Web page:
§     §     §

Despite its honesty and ecstasy, there are a few pieces missing in the tale that is Never To Return. The story of her parents, married, not wanting to be married, parents, not wanting to be parents --- barely caring for their two daughters, is, as she tells it, fairly funny, but there is...what? sense of closure. Janis seems to detest mother and father, but, as we know, this isn't the answer. We are all --- all of us --- abused as children, even those of us who grew up in nearly perfect family situations. Because it is, by definition, loss-of-innocence, it's the nature of childhood for us to have some abuse in there, somewhere.

What we do with this is the key to how we handle the rest of our lives. You can brood on it, laugh at it, or just stuff it away. Since Janis is a good writer, she can make us begin to believe that it's impossible to forgive. But not-resolving it doesn't work --- her religion certainly doesn't permit it. By not finishing the parential love-hate trip, she (and the reader) are left holding the bag, a bag filled with snakes and worms and other unpleasant creatures.

The other missing element in the tale of her life is love. There seems to be a powerful love for her two masters, but, outside of that...zilch. She doesn't admit to any passionate love affairs when she was young. She also claims to have never tried sex when growing up because one of her friends advised her against it. But this assertive statement doesn't quite jibe, at least in the context of Never To Return, for we have been given an active and a curious individual: one who seems to be willing to experiment with damn near everything under the sun --- hypnotherapy, peyote, amphetamines, pot, suicide, running off to study Eastern religions --- and yet, she tells us, she never gave sexuality a whirl, much less had a love-affair, falling in love, going crazy with that part of the human psyche.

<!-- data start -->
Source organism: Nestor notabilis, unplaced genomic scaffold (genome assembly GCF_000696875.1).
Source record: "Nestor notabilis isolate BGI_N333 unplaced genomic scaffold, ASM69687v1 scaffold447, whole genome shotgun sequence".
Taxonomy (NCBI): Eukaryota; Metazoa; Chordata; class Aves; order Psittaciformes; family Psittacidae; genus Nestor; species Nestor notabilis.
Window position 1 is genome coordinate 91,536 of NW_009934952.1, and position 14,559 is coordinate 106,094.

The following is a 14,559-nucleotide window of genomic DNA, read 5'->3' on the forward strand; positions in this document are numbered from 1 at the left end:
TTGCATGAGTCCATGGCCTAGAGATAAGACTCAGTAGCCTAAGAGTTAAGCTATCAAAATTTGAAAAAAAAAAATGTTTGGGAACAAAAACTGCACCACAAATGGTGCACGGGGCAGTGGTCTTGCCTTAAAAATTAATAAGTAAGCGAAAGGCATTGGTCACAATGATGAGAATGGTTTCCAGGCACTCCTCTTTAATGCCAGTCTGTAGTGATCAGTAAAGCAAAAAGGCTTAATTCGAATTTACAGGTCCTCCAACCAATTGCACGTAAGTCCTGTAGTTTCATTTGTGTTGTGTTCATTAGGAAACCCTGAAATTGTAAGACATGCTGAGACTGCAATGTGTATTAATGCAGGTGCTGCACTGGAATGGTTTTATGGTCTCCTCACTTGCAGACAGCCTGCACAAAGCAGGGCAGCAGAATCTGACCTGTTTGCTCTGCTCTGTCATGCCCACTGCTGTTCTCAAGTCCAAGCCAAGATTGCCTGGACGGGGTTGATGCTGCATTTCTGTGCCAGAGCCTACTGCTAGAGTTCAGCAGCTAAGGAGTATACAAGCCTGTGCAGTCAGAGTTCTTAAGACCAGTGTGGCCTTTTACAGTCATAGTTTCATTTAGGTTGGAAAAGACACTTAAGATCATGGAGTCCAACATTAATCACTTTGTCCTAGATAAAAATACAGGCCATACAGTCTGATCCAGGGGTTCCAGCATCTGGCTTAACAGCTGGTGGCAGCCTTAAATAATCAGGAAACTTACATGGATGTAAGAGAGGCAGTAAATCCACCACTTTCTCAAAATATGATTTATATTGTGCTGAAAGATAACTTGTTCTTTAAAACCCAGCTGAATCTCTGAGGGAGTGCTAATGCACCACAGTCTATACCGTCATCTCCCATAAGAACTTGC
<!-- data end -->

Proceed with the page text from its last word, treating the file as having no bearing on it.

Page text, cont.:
There is love for her gurus; in fact, the passion she gives to her gurus is considerable; in fact, comes close to wretched excess, especially her humble, non-questioning acceptance of Master #2 --- a woman (never named) who seems capable of outright perfidy, cynical manipulation, and playing off one follower against others. For example, at one point, the teacher turns to her and says, "You're jad!" --- then turns to the other students, and repeats it (it means that Janis is as about as involved in the religion as a log.) But the writer has pulled us into her world so much that all we want to do is to grab her, and to shake her, and shaking her, say, "You're being used! Wake up! Get the hell out!"

This possibly may be the point of it all. For after all is said and done, at the heart of all religions, east and west, is martyrdom. Janis may well be one of the world's great master martyrs. Suffering, and welcoming the suffering --- yet pretending to us that she is just a humble, non-critical, sweetly complying, follower of the master. She admits that she has fallen passionately in love with this lady, in what she calls a "non-sexual" love. And you and I know what love can do to one's critical judgment, how martyrdom becomes entangled in love, as surely as the sparks fly upwards from the blazing fire.

Who's to say, who's to know? Does it make any difference? Probably not --- at least for those of us who have been looking for a book to describe (without sensationalism, or scandal-mongering) what life in the ashram is like.

In this, Never To Return lives up to its promise, and certainly makes us want to hear more from Ms. Janis.

--- L. W. Milam